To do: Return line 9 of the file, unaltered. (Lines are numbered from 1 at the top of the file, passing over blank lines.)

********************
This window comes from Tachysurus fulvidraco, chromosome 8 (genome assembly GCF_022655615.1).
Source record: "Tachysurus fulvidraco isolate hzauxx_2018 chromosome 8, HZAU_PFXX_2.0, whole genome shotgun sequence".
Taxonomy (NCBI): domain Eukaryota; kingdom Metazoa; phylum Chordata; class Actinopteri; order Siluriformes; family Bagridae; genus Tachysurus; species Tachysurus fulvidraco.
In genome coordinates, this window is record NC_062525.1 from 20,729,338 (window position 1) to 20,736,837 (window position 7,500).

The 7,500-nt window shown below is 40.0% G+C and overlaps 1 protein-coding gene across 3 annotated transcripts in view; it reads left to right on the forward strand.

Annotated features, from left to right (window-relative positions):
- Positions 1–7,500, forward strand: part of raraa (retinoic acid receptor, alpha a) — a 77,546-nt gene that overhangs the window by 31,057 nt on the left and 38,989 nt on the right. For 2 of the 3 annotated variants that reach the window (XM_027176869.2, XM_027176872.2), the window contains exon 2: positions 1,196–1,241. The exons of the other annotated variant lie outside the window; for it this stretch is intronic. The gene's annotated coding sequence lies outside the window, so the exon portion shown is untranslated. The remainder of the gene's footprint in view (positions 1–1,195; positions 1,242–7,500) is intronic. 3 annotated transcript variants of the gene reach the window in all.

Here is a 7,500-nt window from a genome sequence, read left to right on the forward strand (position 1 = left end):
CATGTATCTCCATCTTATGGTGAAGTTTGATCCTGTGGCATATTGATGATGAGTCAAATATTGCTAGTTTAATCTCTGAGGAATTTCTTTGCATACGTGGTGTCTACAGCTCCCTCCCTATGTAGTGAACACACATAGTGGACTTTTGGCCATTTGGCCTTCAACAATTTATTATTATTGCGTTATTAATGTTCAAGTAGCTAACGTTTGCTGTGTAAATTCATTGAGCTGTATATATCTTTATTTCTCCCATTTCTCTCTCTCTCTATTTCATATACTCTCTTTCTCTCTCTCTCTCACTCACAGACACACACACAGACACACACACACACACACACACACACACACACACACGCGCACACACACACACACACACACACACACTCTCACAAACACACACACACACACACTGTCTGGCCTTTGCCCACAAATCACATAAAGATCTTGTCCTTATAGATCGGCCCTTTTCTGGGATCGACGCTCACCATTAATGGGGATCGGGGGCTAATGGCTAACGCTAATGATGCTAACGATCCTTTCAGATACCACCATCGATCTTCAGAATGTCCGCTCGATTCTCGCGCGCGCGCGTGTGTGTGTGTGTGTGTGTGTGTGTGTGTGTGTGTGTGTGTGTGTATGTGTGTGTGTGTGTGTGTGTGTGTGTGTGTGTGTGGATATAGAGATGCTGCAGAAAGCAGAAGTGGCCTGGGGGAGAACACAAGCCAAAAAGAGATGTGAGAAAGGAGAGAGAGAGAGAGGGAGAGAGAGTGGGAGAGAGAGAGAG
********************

CATGTATCTCCATCTTATGGTGAAGTTTGATCCTGTGGCATATTGATGATGAGTCAAATATTGCTAGTTTAATCTCTGAGGAATTTCTTTGCATACGTGGTGTCTACAGCTCCCTCCCTATGTAGTGAACACACATAGTGGACTTTTGGCCATTTGGCCTTCAACAATTTATTATTATTGCGTTATTAATGTTCAAGTAGCTAACGTTTGCTGTGTAAATTCATTGAGCTGTATATATCTTTATTTCTCCCATTTCTCTCTCTCTCTATTTCATATACTCTCTTTCTCTCTCTCTCTCACTCACAGACACACACACAGACACACACACACACACACACACACACACACACACACGCGCACACACACACACACACACACACACACTCTCACAAACACACACACACACACACTGTCTGGCCTTTGCCCACAAATCACATAAAGATCTTGTCCTTATAGATCGGCCCTTTTCTGGGATCGACGCTCACCATTAATGGGGATCGGGGGCTAATGGCTAACGCTAATGATGCTAACGATCCTTTCAGATACCACCATCGATCTTCAGAATGTCCGCTCGATTCTCGCGCGCGCGCGTGTGTGTGTGTGTGTGTGTGTGTGTGTGTGTGTGTGTGTGTGTGTATGTGTGTGTGTGTGTGTGTGTGTGTGTGTGTGTGTGGATATAGAGATGCTGCAGAAAGCAGAAGTGGCCTGGGGGAGAACACAAGCCAAAAAGAGATGTGAGAAAGGAGAGAGAGAGAGAGGGAGAGAGAGTGGGAGAGAGAGAGAG